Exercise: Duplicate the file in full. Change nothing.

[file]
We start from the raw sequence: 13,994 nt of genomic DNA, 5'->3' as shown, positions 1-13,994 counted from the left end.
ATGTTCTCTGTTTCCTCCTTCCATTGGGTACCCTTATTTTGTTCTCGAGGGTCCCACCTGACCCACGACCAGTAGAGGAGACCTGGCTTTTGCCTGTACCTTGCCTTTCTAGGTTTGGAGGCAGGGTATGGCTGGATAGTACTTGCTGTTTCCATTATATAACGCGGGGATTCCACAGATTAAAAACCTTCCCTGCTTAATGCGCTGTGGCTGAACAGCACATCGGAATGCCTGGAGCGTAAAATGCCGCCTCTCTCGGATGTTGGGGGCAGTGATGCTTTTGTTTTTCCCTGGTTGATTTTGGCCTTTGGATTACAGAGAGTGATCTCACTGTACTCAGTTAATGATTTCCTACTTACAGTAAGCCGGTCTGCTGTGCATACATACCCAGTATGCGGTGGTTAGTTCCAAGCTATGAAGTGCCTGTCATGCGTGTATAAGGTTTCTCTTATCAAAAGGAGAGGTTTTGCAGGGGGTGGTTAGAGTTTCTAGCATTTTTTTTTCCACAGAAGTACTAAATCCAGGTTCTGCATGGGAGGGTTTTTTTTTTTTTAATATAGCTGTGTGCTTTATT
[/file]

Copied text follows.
We start from the raw sequence: 13,994 nt of genomic DNA, 5'->3' as shown, positions 1-13,994 counted from the left end.
ATGTTCTCTGTTTCCTCCTTCCATTGGGTACCCTTATTTTGTTCTCGAGGGTCCCACCTGACCCACGACCAGTAGAGGAGACCTGGCTTTTGCCTGTACCTTGCCTTTCTAGGTTTGGAGGCAGGGTATGGCTGGATAGTACTTGCTGTTTCCATTATATAACGCGGGGATTCCACAGATTAAAAACCTTCCCTGCTTAATGCGCTGTGGCTGAACAGCACATCGGAATGCCTGGAGCGTAAAATGCCGCCTCTCTCGGATGTTGGGGGCAGTGATGCTTTTGTTTTTCCCTGGTTGATTTTGGCCTTTGGATTACAGAGAGTGATCTCACTGTACTCAGTTAATGATTTCCTACTTACAGTAAGCCGGTCTGCTGTGCATACATACCCAGTATGCGGTGGTTAGTTCCAAGCTATGAAGTGCCTGTCATGCGTGTATAAGGTTTCTCTTATCAAAAGGAGAGGTTTTGCAGGGGGTGGTTAGAGTTTCTAGCATTTTTTTTTCCACAGAAGTACTAAATCCAGGTTCTGCATGGGAGGGTTTTTTTTTTTTTAATATAGCTGTGTGCTTTATT